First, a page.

- For Teachers
But how well do we know her; what are we writing to her about; and don't we usually dispense with the commas after "sincerely" or "faithfully" in modern business correspondence?
The comas can be left out. I'd use 'sincerely' with a name regardless of how wel I know them. If I wanted to use 'love', then I'd normally be on first names terms. ;-)
I meant 'commas'. ;-(
What's so wrong with the comma?
Dear Mrs Hasan
You are the worst employee I have ever had in my department. You are fired.
H.D. Smith (Manager)
Must be sincerely. Anything else would be too personal. If you're calling her Mrs., you woldn't sign it love.
For 50 years I have used "Sincerely yours," for all formal communication. It is a standard use in the USA. When the "Yours" is placed first, it implies a personal knowledge of the addressee.
That's different from British English, where the distinction is on whether we use a name or not, and not whether we know them or not.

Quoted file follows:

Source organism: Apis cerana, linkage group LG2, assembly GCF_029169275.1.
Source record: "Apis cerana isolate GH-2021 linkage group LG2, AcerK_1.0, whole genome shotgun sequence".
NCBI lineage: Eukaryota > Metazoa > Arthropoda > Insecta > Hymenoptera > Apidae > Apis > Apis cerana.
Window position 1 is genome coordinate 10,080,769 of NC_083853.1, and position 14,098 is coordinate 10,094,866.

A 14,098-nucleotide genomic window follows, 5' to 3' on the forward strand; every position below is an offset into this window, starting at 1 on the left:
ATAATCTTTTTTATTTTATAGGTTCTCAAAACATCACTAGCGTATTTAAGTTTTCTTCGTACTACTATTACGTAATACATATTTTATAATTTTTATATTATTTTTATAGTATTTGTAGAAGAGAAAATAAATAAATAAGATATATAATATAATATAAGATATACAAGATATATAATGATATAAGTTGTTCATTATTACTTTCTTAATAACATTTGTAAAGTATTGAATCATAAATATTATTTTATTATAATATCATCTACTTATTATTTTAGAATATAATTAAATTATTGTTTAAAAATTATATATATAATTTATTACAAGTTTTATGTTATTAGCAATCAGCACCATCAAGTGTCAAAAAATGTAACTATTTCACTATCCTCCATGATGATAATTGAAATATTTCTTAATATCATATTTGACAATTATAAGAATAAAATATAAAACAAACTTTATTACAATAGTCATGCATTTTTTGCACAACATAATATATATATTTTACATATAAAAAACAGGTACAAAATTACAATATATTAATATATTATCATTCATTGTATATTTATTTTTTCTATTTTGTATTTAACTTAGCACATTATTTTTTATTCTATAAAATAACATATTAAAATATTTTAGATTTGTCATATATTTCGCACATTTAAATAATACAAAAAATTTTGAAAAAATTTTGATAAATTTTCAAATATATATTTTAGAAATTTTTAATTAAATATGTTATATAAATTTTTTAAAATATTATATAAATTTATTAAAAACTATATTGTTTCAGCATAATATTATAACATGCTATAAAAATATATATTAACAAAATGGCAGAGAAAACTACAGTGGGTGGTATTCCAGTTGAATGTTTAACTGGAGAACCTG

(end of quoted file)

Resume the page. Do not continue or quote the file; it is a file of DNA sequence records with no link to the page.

faithfully is used when using Sir or Madam - love is personal
The rules of official letter writing (the Gospel according to LCCI and Pitman Board of Education):
If you open a letter with "Dear Mr/Mrs", close it with "Yours sincerely".
If you open a letter with "To Whom It May Concern", close it with "Yours faithfully".
Mega lolz @ colyn's post - priceless. :D
Oh, for crying out loud. This is 2013. Yours faithfully/Sincerely is so old-fashioned. Just write 'Best Regards'.